be monitored carefully and managed as necessary. Blood glucose
should be checked urgently.
If a convulsion is continuing for longer than 5 minutes then the child should be managed as per Convulsions - status epilepticus guideline with:
|Diazepam||IV / PO
|max dose 10mg|
|Midazolam||Buccal||0.5 mg/kg||max dose 10mg|
If the seizure continues further management should be as per Convulsions - status epilepticus guideline
Complex febrile convulsions
Repeated convulsions during the same illness occur in about 10-15% of children with febrile convulsions. If a child has a further convulsion they should be reassessed by their local doctor or in hospital. There are usually no serious implications of a repeated convulsion, however a period of observation may be required to clarify progress of the illness.Complex febrile convulsions in a previously neurologically normal child have a very low risk of intracranial pathology. Neuro-imaging should only be considered if preceding neurological abnormality or persisting abnormal neurology following a period of observation.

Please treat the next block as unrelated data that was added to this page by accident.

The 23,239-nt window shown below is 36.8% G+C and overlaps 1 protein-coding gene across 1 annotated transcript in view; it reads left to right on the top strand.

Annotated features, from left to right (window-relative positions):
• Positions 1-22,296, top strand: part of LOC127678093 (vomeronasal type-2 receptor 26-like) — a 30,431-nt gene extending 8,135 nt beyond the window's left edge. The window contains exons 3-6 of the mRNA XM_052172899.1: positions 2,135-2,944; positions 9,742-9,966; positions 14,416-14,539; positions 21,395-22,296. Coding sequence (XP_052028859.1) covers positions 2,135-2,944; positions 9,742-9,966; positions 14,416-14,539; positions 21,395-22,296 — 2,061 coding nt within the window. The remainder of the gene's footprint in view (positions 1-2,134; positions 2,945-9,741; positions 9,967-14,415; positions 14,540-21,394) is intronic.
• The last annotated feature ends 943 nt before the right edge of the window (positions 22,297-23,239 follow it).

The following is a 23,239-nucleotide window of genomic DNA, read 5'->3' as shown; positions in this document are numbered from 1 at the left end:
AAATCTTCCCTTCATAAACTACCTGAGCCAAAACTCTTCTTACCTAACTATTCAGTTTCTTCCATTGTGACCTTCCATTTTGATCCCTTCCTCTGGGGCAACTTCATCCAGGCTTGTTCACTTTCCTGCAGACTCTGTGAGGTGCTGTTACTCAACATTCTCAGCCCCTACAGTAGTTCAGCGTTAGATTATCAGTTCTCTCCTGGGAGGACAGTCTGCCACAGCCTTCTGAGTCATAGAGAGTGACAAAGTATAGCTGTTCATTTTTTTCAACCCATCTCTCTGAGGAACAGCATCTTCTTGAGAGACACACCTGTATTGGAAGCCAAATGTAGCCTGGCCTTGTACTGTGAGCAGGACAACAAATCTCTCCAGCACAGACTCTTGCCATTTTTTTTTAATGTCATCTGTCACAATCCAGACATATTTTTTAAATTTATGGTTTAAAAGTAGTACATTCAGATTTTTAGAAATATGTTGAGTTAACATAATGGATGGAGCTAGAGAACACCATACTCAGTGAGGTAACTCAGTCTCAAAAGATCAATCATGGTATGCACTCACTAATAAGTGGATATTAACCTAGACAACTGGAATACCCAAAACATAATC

Short Stay Unit Management
Children who remain drowsy (GCS 13 or less) after a febrile convulsion should be observed in the short stay unit in Children's ED. During the period of observation they should be on 30 minute neurological observations on the standard observation chart.
Post-ictal drowsiness is usually brief (1-2 hours). Children who regain a normal conscious level and appear well may be able to be discharged with appropriate advice to parents and no specific investigations.
The purpose of SSU observation is to avoid over-investigation or admission of those children with simple post-ictal drowsiness. If a child clearly needs admission because of the nature of the underlying febrile illness, their requirement for anticonvulsant therapy, or other factors they should be admitted directly to the ward after initial stabilization.